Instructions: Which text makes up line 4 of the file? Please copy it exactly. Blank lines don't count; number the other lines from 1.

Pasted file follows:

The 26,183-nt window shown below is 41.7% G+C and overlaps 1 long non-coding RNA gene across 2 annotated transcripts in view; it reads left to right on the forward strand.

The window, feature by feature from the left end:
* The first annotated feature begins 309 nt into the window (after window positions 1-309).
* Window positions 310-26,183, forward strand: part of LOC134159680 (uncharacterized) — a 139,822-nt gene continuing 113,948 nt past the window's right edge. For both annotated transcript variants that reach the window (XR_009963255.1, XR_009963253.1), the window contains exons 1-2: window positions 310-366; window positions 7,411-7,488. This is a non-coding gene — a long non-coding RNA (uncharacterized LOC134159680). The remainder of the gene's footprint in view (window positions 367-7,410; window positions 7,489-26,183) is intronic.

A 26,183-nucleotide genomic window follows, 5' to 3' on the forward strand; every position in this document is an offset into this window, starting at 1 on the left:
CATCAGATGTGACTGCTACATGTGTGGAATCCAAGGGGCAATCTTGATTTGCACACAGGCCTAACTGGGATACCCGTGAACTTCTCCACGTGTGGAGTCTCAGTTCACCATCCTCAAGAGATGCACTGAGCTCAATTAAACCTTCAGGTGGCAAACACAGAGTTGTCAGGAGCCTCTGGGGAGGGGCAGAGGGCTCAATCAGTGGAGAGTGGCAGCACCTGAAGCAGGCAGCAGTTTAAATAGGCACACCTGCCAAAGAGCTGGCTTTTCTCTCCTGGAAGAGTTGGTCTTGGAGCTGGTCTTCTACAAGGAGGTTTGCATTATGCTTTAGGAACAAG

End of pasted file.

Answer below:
* Window positions 310-26,183, forward strand: part of LOC134159680 (uncharacterized) — a 139,822-nt gene continuing 113,948 nt past the window's right edge. For both annotated transcript variants that reach the window (XR_009963255.1, XR_009963253.1), the window contains exons 1-2: window positions 310-366; window positions 7,411-7,488. This is a non-coding gene — a long non-coding RNA (uncharacterized LOC134159680). The remainder of the gene's footprint in view (window positions 367-7,410; window positions 7,489-26,183) is intronic.